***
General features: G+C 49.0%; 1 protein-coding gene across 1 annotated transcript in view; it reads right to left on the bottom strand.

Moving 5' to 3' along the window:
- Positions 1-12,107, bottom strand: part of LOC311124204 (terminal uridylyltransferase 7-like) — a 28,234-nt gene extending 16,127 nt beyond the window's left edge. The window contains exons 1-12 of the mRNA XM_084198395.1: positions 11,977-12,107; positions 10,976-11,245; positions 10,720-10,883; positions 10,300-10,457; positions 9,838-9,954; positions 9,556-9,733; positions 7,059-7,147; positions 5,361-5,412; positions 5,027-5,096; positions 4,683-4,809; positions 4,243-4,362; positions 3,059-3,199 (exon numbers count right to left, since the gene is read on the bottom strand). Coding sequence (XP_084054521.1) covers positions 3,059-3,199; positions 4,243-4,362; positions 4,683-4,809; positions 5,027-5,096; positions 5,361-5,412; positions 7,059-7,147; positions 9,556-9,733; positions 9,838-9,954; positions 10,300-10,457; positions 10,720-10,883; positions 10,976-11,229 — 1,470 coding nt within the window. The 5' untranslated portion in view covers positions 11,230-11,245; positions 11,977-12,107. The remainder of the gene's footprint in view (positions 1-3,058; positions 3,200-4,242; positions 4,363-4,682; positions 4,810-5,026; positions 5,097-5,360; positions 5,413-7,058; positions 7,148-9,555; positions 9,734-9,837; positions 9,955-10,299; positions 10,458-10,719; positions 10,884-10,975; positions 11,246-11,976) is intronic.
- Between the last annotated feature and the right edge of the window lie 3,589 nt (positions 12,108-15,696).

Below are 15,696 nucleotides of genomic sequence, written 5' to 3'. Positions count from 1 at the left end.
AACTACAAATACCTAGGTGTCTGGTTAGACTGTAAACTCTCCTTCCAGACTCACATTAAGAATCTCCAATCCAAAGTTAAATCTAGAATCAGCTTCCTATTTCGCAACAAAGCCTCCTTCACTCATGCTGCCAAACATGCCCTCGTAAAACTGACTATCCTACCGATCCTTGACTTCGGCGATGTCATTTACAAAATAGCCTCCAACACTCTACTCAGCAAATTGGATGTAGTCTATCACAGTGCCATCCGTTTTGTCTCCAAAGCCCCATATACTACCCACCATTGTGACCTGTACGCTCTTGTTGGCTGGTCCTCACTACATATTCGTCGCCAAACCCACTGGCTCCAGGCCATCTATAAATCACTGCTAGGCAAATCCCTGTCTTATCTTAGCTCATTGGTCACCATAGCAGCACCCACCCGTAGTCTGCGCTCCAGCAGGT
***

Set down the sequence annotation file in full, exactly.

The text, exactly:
General features: G+C 49.0%; 1 protein-coding gene across 1 annotated transcript in view; it reads right to left on the bottom strand.

Moving 5' to 3' along the window:
- Positions 1-12,107, bottom strand: part of LOC311124204 (terminal uridylyltransferase 7-like) — a 28,234-nt gene extending 16,127 nt beyond the window's left edge. The window contains exons 1-12 of the mRNA XM_084198395.1: positions 11,977-12,107; positions 10,976-11,245; positions 10,720-10,883; positions 10,300-10,457; positions 9,838-9,954; positions 9,556-9,733; positions 7,059-7,147; positions 5,361-5,412; positions 5,027-5,096; positions 4,683-4,809; positions 4,243-4,362; positions 3,059-3,199 (exon numbers count right to left, since the gene is read on the bottom strand). Coding sequence (XP_084054521.1) covers positions 3,059-3,199; positions 4,243-4,362; positions 4,683-4,809; positions 5,027-5,096; positions 5,361-5,412; positions 7,059-7,147; positions 9,556-9,733; positions 9,838-9,954; positions 10,300-10,457; positions 10,720-10,883; positions 10,976-11,229 — 1,470 coding nt within the window. The 5' untranslated portion in view covers positions 11,230-11,245; positions 11,977-12,107. The remainder of the gene's footprint in view (positions 1-3,058; positions 3,200-4,242; positions 4,363-4,682; positions 4,810-5,026; positions 5,097-5,360; positions 5,413-7,058; positions 7,148-9,555; positions 9,734-9,837; positions 9,955-10,299; positions 10,458-10,719; positions 10,884-10,975; positions 11,246-11,976) is intronic.
- Between the last annotated feature and the right edge of the window lie 3,589 nt (positions 12,108-15,696).

Below are 15,696 nucleotides of genomic sequence, written 5' to 3'. Positions count from 1 at the left end.
AACTACAAATACCTAGGTGTCTGGTTAGACTGTAAACTCTCCTTCCAGACTCACATTAAGAATCTCCAATCCAAAGTTAAATCTAGAATCAGCTTCCTATTTCGCAACAAAGCCTCCTTCACTCATGCTGCCAAACATGCCCTCGTAAAACTGACTATCCTACCGATCCTTGACTTCGGCGATGTCATTTACAAAATAGCCTCCAACACTCTACTCAGCAAATTGGATGTAGTCTATCACAGTGCCATCCGTTTTGTCTCCAAAGCCCCATATACTACCCACCATTGTGACCTGTACGCTCTTGTTGGCTGGTCCTCACTACATATTCGTCGCCAAACCCACTGGCTCCAGGCCATCTATAAATCACTGCTAGGCAAATCCCTGTCTTATCTTAGCTCATTGGTCACCATAGCAGCACCCACCCGTAGTCTGCGCTCCAGCAGGT